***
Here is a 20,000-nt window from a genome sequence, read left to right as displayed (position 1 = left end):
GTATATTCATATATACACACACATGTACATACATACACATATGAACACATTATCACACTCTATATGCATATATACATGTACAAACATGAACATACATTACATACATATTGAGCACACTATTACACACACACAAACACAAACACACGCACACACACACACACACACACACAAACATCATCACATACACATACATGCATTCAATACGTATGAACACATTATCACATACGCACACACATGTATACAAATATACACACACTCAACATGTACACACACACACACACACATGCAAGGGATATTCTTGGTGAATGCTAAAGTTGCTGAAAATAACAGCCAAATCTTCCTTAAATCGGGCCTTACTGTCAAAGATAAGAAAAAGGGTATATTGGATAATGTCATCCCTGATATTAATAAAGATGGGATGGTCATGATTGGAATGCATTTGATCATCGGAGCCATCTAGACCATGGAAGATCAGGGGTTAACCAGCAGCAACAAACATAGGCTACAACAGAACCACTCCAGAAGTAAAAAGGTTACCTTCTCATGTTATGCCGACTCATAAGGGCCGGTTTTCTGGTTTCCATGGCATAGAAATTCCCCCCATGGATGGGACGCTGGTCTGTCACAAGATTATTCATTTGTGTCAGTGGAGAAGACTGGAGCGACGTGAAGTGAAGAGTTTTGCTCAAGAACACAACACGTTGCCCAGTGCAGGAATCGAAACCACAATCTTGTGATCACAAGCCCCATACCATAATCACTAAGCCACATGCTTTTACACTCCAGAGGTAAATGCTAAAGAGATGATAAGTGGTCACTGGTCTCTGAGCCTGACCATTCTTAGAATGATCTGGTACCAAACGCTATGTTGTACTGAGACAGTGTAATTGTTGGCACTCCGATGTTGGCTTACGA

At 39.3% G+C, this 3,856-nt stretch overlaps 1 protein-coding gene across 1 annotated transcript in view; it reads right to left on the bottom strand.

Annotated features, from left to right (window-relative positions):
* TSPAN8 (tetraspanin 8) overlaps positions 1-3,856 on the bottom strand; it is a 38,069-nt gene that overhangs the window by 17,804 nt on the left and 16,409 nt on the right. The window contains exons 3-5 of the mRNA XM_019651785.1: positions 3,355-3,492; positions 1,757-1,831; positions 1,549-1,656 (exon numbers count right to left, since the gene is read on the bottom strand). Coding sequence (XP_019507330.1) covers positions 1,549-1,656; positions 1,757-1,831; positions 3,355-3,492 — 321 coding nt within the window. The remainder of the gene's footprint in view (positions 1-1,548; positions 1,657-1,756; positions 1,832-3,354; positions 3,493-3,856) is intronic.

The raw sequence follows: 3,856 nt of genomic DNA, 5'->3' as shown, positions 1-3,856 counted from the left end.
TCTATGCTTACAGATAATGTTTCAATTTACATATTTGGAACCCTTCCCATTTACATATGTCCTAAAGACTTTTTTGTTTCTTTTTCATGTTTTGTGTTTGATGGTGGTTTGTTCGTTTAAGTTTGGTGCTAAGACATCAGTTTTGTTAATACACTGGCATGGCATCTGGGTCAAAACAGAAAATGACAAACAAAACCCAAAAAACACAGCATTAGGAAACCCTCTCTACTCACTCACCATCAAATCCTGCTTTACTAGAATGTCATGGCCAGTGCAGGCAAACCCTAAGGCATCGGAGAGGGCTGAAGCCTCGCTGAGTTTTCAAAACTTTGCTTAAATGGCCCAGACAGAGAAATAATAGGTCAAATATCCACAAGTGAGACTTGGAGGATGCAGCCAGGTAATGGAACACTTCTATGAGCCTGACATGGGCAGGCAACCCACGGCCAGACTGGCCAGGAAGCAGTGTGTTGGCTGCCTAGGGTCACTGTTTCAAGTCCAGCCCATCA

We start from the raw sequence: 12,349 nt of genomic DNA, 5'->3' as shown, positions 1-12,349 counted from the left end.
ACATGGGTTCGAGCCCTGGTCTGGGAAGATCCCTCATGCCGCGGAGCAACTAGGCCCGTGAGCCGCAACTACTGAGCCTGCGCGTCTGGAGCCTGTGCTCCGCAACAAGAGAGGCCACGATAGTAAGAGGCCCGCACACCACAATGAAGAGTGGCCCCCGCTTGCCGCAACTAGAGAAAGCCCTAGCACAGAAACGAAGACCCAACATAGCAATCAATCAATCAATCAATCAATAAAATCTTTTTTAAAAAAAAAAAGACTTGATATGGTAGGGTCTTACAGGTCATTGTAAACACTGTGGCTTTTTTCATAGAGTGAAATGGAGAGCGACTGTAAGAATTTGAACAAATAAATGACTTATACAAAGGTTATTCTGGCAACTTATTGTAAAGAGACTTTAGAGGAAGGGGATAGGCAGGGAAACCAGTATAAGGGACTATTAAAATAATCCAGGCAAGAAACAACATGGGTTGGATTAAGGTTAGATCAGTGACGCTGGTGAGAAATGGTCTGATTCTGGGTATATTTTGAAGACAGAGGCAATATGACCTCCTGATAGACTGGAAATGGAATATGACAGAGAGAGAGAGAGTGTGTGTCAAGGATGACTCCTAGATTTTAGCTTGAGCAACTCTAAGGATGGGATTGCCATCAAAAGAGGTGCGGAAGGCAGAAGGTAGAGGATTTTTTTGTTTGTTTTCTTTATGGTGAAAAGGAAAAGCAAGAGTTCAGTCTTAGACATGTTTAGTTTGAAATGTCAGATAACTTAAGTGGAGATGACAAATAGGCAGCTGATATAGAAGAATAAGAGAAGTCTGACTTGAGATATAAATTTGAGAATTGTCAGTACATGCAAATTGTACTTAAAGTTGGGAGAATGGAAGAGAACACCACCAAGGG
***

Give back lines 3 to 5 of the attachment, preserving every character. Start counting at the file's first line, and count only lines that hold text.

At 39.3% G+C, this 3,856-nt stretch overlaps 1 protein-coding gene across 1 annotated transcript in view; it reads right to left on the bottom strand.

Annotated features, from left to right (window-relative positions):
* TSPAN8 (tetraspanin 8) overlaps positions 1-3,856 on the bottom strand; it is a 38,069-nt gene that overhangs the window by 17,804 nt on the left and 16,409 nt on the right. The window contains exons 3-5 of the mRNA XM_019651785.1: positions 3,355-3,492; positions 1,757-1,831; positions 1,549-1,656 (exon numbers count right to left, since the gene is read on the bottom strand). Coding sequence (XP_019507330.1) covers positions 1,549-1,656; positions 1,757-1,831; positions 3,355-3,492 — 321 coding nt within the window. The remainder of the gene's footprint in view (positions 1-1,548; positions 1,657-1,756; positions 1,832-3,354; positions 3,493-3,856) is intronic.